Sustainability Track@ NBB

Yesterday I had to tear myself away from the Sustainability Track of the NBB Conference.

It was organized by Don Scott, the NBB’s “sustainability staffer” who has provided support to past Sustainable Biodiesel Summits. I have to say that from a distance it looked like a snoozer.

But sitting in that room was nothing short of electric. Although I had never heard of any of the speakers, they were a top flight crew who delivered climate change on a silver platter. I was blown away.

Lots of things intrigued me about the meeting. The first was the size. It was two to three times the size of any SBS, or Cooperative Biodiesel Conference I have ever attended.

The second was the audience. Some of the usual suspects where there, but by and large it was the Midwestern soybean crowd who appeared to be there for an education.

It was great. Climate change was not in question. It was hard hitting. It was wonderful. Don Scott and the NBB deserve a point for staging this day long session. By the way, the cost to attend (for non-conference goers) was $50.00. Impressive.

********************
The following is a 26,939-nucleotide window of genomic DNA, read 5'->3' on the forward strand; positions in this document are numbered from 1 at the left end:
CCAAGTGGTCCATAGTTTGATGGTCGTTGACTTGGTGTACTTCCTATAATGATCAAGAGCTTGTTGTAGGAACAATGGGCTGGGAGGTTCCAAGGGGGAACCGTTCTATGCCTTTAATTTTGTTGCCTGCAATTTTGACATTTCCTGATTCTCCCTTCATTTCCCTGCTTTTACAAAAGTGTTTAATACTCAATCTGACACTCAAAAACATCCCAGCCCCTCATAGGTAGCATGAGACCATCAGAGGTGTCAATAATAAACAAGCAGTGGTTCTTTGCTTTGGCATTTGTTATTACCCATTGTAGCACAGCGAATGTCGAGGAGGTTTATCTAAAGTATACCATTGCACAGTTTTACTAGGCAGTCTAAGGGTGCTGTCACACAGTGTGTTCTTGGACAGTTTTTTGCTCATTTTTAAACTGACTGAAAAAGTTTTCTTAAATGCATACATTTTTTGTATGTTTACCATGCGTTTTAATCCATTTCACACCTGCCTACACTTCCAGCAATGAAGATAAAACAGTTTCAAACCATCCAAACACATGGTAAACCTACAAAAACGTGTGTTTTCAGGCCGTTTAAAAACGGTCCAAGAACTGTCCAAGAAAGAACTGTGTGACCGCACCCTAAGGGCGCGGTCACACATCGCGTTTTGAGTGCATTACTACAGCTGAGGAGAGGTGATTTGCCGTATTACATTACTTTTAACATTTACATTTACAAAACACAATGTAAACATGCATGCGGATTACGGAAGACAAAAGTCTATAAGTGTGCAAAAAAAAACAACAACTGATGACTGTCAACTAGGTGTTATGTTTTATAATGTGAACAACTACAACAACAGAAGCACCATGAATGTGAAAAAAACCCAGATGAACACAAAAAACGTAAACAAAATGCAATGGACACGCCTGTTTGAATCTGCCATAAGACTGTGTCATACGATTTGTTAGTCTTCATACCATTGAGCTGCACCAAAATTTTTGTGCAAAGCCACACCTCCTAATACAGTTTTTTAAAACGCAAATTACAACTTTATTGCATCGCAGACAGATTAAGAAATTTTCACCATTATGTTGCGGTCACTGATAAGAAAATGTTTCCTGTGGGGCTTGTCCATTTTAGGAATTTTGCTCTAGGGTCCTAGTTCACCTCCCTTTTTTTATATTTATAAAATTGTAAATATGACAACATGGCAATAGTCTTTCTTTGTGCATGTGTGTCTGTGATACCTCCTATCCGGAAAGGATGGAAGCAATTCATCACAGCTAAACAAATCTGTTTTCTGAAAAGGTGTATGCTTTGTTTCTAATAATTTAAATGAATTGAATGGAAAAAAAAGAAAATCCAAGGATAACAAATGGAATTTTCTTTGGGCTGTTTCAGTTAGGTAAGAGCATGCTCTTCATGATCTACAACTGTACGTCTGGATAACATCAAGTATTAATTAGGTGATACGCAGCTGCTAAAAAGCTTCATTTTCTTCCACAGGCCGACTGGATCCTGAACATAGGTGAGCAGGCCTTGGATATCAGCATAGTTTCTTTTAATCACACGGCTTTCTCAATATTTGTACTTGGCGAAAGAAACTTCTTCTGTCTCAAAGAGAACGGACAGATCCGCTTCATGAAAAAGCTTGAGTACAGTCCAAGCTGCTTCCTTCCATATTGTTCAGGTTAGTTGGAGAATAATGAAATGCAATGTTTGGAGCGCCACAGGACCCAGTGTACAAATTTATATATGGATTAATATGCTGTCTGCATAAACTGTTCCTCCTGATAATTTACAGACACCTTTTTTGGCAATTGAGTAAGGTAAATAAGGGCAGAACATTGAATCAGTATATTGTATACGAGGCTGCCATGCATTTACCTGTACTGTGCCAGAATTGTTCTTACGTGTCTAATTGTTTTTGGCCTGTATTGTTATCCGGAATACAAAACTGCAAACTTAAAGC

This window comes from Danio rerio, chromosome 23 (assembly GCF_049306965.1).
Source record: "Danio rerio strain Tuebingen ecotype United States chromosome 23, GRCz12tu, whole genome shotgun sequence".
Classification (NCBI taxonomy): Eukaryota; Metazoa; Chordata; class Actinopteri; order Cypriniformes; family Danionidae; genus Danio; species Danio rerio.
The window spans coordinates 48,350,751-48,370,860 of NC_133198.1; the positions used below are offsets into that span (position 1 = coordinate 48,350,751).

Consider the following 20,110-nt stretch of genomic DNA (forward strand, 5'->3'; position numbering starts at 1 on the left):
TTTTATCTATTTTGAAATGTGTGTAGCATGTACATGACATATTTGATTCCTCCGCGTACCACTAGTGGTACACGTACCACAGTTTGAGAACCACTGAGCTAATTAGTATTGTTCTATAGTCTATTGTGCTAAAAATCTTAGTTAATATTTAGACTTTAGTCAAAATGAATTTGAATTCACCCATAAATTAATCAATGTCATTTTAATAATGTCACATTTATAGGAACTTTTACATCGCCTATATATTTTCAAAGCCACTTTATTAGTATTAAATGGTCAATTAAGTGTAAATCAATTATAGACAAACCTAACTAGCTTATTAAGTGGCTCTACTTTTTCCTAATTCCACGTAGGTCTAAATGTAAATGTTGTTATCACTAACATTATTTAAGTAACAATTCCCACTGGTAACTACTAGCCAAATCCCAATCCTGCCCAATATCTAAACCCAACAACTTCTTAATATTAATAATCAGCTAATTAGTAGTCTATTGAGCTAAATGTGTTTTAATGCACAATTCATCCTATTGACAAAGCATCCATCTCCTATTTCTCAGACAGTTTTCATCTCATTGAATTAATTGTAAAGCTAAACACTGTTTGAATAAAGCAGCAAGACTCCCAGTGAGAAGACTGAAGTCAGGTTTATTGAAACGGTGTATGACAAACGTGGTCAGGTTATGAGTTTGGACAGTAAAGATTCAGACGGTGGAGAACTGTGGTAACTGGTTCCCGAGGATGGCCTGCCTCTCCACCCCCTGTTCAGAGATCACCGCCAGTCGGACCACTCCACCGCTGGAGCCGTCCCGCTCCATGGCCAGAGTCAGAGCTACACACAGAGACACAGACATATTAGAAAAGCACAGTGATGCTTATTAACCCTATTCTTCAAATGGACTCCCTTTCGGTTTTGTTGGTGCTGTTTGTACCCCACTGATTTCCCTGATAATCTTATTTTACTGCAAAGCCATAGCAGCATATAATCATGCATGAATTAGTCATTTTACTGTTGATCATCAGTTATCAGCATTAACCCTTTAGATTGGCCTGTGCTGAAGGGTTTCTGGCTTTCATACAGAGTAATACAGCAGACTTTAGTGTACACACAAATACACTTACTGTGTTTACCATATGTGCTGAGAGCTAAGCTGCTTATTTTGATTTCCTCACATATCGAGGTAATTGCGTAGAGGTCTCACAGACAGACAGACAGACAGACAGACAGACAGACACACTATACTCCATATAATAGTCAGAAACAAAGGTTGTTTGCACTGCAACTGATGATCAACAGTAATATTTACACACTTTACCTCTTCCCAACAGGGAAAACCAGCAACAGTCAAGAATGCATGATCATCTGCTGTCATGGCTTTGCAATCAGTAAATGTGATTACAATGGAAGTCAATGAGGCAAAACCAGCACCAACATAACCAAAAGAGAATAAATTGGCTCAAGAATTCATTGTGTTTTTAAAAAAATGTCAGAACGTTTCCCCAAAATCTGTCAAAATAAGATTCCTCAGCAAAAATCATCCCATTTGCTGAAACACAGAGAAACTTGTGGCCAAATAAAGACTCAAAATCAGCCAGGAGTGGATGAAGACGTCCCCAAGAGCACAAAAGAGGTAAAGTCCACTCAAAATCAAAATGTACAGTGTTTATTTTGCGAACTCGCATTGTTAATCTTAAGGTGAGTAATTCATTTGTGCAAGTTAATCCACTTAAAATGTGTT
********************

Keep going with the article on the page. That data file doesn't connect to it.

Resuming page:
Unfortunately I had to head to Miami for the Grassroots Festival on Virginia Key. I caught a Disney bus for 30.00. Every other seat had a television screen which showed trailers for Disney films and I watched Nicholas Cage in Disney’s National Treasure.

As the sprawl of central Florida vanished in the rear view mirror, the excitement of Miami began to build. Last night was a blast—the festival is still rising from the earth—but today has brought intermittent rains. My tent has taken on water—and before this last deluge I was attempting to dry my sleeping bag on a makeshift clothes line I have strung across a couple of scrawny beach trees.

It would be easy to feel sorry for myself, except I am reading Behind our Doors, which is a riveting history of a Dutch family who hid Jews during World War II. Reading the story of Esther Warmerdam (as told by William Butt), I cannot help but think I have no problems.

The rain will stop. The dancing will begin. The birdlife is remarkable. Today I hiked through a nearby swamp in search of alligators. I came up empty, but Anna, one of Piedmont’s star interns, said she spotted a sixteen footer yesterday…

This entry was posted in Energy Blog, Uncategorized. Bookmark the permalink.

Leave a Reply